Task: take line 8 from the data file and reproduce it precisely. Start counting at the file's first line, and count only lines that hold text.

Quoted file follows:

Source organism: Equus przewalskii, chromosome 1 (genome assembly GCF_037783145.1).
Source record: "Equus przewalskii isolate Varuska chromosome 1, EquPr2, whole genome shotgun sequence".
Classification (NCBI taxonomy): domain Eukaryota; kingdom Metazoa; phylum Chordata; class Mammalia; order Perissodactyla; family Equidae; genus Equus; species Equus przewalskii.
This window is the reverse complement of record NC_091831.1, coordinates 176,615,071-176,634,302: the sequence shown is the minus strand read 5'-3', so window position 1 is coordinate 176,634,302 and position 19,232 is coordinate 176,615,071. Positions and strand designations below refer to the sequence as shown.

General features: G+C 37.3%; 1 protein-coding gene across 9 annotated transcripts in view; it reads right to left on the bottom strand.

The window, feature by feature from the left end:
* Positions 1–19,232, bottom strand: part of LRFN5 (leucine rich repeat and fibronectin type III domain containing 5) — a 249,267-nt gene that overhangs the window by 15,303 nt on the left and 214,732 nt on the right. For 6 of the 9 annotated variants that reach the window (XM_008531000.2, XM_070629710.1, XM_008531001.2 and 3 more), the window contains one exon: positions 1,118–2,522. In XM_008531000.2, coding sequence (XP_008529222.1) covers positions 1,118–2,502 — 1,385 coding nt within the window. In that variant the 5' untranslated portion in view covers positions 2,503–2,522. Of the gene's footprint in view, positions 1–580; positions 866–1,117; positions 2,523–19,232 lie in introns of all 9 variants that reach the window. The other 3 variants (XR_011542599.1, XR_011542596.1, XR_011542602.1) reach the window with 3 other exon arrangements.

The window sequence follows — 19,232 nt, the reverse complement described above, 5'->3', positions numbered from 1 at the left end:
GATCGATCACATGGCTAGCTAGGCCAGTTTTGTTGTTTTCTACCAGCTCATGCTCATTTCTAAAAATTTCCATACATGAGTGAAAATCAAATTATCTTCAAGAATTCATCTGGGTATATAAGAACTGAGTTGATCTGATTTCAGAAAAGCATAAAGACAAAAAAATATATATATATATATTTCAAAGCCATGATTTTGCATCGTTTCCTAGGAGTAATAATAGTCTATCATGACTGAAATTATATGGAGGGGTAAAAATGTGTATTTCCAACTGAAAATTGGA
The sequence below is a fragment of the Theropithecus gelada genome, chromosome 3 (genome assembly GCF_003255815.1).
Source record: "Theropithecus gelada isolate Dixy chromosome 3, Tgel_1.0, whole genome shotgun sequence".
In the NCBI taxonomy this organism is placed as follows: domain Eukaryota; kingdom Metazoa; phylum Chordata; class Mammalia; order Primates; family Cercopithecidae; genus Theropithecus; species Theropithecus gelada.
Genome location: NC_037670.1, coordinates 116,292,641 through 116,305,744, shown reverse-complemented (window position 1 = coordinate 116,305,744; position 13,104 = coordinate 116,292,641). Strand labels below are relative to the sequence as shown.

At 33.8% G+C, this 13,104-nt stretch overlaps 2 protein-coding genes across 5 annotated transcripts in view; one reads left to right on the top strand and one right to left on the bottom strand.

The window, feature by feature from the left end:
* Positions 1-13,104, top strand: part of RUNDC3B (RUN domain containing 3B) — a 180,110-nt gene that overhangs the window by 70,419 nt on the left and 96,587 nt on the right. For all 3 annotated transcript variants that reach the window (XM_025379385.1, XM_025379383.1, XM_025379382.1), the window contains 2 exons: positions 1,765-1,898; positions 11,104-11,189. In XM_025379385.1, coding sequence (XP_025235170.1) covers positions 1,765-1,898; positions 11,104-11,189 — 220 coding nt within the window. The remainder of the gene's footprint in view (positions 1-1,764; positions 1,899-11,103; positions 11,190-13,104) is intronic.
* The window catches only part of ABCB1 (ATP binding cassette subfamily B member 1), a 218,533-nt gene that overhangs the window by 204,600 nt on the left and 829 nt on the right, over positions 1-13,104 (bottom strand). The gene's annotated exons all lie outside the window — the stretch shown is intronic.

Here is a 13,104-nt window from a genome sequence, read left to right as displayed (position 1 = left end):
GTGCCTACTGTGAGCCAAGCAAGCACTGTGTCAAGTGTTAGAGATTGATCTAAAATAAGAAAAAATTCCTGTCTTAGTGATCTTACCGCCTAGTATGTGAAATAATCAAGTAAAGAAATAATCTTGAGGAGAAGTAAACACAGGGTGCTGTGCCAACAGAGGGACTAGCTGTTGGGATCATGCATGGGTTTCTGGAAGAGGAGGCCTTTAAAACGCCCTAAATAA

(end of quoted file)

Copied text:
The window sequence follows — 19,232 nt, the reverse complement described above, 5'->3', positions numbered from 1 at the left end: